Inside the coach’s winning fashion playbook.The smog of a Washington Post exposé may have been hanging over Kim Mulkey’s head during the L.S.U. game on Saturday afternoon, but the highest paid coach in women’s collegiate basketball wasn’t going to hide. How could you tell?Well, in part because at the start of the N.C.A.A. tournament, she had given a news conference threatening a lawsuit about the article, thus calling to attention to it. In part because there she was, running up and down the sidelines and screaming her head off. And it part because … goodness, what was she wearing?A gleaming pantsuit covered in a jumble of Op Art sequined squiggles, as if Big Bird had met Liberace and they’d teamed up for “Project Runway.”Kim Mulkey, resplendent in sequins at the L.S.U. Sweet Sixteen game on March 30.Gregory Fisher/USA Today, via ReutersEven in the context of basketball, a sport in which players and coaches understood the power of personal branding through clothes long before almost any other athletes, Ms. Mulkey stands out. More than perhaps anyone else in the league — possibly in all of women’s basketball — she has made her image a talking point, a reflection of her own larger-than-life personality and a tool to draw attention to her sport. She is basketball’s avatar of the Trumpian era, offering a new version of The Mulkey Show at every game and costuming herself for the moment. As her team meets the University of Iowa again in the Elite Eight, brand Mulkey will most likely be raising the stakes once more.It would be wrong to call her clothes “fashion.” They have little to do with trends or silhouette. But love what she wears or hate it, love how she behaves or hate it, her sometimes ridiculous, always eye-catching outfits are, like her winning record, abrasive personality, problematic comments about Covid-19 and reported homophobia, impossible to ignore.We are having trouble retrieving the article content.Please enable JavaScript in your browser settings.Thank you for your patience while we verify access. If you are in Reader mode please exit and log into your Times account, or subscribe for all of The Times.Thank you for your patience while we verify access.Already a subscriber? Log in.Want all of The Times? Subscribe. More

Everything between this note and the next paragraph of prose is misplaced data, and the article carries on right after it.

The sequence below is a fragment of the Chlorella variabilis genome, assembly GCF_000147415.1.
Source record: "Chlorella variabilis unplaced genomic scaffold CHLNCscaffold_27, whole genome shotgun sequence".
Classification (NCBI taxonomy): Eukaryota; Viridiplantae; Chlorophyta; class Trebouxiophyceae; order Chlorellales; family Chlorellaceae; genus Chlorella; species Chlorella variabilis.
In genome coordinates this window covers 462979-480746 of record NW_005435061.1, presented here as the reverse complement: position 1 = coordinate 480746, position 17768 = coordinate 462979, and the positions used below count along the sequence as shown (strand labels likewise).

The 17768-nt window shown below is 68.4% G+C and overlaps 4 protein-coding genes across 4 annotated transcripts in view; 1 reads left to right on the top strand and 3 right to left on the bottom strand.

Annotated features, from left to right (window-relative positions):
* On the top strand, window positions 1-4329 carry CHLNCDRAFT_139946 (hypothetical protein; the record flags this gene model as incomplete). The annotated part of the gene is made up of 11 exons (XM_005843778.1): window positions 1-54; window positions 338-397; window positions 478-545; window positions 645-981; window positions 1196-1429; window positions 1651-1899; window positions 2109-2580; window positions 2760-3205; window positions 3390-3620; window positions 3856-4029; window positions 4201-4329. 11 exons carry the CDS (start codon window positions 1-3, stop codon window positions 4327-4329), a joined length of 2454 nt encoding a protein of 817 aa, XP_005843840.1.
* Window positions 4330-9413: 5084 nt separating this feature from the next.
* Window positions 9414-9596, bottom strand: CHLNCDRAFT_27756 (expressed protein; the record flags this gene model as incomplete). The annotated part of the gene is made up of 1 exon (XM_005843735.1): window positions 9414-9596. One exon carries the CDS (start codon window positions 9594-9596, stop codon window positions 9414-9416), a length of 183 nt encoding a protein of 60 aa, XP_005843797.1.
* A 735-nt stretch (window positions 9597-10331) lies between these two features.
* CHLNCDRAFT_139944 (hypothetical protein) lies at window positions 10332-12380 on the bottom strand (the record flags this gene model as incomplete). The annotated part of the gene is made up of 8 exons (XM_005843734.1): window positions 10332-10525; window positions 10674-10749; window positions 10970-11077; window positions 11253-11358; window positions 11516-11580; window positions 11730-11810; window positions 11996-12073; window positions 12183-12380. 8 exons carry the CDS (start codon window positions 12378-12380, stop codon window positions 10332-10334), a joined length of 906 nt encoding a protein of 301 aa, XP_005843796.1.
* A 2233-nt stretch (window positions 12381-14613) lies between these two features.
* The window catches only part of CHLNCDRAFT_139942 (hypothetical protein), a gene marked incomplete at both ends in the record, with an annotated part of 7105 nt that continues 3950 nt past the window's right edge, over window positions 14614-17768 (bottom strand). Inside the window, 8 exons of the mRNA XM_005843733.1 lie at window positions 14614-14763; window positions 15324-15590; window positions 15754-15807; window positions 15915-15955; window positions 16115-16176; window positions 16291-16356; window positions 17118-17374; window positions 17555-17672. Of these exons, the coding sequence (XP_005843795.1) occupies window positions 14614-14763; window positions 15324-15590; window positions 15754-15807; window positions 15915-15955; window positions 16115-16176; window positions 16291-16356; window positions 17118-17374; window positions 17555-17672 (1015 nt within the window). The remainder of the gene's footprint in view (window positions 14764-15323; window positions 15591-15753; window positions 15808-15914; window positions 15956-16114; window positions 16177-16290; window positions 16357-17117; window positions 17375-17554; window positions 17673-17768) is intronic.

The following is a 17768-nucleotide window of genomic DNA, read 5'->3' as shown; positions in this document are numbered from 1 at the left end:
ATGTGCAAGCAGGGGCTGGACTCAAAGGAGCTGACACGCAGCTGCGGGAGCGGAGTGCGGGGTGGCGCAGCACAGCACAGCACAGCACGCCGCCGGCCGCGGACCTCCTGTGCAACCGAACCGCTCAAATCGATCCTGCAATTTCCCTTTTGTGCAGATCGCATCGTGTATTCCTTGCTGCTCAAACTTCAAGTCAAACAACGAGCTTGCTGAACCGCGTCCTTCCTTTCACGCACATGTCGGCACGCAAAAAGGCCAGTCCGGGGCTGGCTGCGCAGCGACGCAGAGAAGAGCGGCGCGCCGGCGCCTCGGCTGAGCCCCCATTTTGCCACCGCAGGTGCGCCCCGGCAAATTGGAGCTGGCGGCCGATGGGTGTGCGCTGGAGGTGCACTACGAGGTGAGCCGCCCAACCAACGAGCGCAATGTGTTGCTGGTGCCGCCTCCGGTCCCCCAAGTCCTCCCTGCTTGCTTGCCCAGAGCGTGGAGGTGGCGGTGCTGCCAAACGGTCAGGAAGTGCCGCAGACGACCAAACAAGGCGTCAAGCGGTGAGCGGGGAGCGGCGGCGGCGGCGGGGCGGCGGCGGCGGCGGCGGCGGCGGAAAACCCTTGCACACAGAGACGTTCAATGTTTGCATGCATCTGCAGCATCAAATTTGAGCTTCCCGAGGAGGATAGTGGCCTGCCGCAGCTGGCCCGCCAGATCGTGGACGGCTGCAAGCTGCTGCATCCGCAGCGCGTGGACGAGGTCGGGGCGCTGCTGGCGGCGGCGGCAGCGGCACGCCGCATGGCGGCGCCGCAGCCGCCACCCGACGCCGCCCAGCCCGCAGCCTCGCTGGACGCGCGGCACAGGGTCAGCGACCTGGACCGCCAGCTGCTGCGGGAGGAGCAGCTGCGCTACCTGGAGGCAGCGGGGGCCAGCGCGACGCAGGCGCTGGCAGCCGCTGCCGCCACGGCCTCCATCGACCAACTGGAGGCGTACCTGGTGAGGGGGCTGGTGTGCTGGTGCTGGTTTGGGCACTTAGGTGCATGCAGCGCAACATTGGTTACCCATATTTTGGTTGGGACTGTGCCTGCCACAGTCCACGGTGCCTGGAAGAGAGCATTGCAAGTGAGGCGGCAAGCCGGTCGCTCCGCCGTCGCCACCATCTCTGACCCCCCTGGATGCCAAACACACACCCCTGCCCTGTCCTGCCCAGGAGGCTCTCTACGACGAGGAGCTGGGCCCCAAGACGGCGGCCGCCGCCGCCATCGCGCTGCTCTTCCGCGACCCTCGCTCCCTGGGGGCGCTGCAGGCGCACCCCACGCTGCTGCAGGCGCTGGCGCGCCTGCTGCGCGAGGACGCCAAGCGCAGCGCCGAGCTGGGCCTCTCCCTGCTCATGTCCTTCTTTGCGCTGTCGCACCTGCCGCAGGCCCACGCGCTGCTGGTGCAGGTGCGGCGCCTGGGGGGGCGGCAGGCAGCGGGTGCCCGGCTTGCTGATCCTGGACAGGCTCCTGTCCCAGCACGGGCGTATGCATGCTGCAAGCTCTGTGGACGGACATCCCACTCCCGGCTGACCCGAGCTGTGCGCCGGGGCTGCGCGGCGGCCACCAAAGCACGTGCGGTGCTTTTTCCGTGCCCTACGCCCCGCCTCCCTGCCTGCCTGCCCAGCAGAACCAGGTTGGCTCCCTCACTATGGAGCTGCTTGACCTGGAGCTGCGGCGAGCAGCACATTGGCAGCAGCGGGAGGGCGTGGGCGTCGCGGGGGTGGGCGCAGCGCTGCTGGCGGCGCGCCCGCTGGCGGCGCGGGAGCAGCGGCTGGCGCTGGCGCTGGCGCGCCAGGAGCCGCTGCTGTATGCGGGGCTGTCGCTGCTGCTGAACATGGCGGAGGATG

• in

    Dawn Staley Is More Than a Basketball Coach for Her Players